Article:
A day before the wedding is the rosritual which is a ceremonial bath with coconut milk given to both side the bride and groom. On the day of the wedding, the bride must fast to purify herself for the holy sacrament of marriage. The bride is transformed into an ethereal vision in a flowing white gown ans trail, and a veil of fina lace. The house spills over with gorgeously dressed bridemaids, excited little flower girls with floral tiaras, and small pageboys in smart tuxedos.
The wedding car first drops the groom to the church where he must wait for the bride. Once the bride arrives and steps out of the car, the organ strikes up and the bride walks up the aisle on her father’s arm, to the alter and her waiting groom. The bond is eternal – “until death do us part…” because the Catholic Church dose not allow divorce. They are now man and wife, and a beaming groom lifts the bride’s veil to plant a chaste kiss that seals their vows. The nuptials are over and a communion service follows. The bride and groom then sign the register in the presence of two witnesses. To the strains of the wedding march, the couple walks down the aisle, arm in arm amidst a shower of confetti.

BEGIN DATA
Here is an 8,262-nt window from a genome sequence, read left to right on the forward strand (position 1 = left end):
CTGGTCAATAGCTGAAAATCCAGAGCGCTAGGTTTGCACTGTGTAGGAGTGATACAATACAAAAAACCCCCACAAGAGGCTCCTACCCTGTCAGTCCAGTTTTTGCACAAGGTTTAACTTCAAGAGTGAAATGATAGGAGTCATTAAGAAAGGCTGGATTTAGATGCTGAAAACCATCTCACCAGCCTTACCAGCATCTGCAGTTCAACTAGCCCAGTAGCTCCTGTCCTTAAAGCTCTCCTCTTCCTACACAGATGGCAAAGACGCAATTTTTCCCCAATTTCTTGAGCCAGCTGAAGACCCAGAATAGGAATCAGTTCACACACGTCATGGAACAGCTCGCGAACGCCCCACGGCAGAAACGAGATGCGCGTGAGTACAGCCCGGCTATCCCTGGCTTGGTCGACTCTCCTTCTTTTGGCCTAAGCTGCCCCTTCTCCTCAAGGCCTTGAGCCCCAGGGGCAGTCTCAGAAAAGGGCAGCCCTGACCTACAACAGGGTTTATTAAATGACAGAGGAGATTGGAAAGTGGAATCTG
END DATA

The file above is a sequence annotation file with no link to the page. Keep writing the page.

At the reception, the wedding cake is cut and toasts are raised amidst much laughter. At the buffet table, arrayed around shining ice sculptures are platters of ox tongue, roasted mackerel, grilled lobsters, baked oysters, boiled clams, a layered coconut and jaggery confection- all the Goan favorites! The celebration do not flag until well past midnight. The girl’s father hands over the bride to the groom and the couple depart in rain of confetti.
The Zoroastrians are happy people. Not for them the undertaking of penances, fasts and a constant fear of after life. For them, marriages is an institution favored by the almighty which make the earth joyous and happy.
Parsi marriages, like most Indian wedding customs, comprise of a series of ceremonies spread over several months. The precursor of all the ceremonies is the adrarrum or betrothal which is marked by the bride officially being taken to the groom’s house for the first time. Rings are exchanged by both the protagonists on that day. The next important occasion on which the dowry given by the bride’s father is presented to the bridegroom’s family.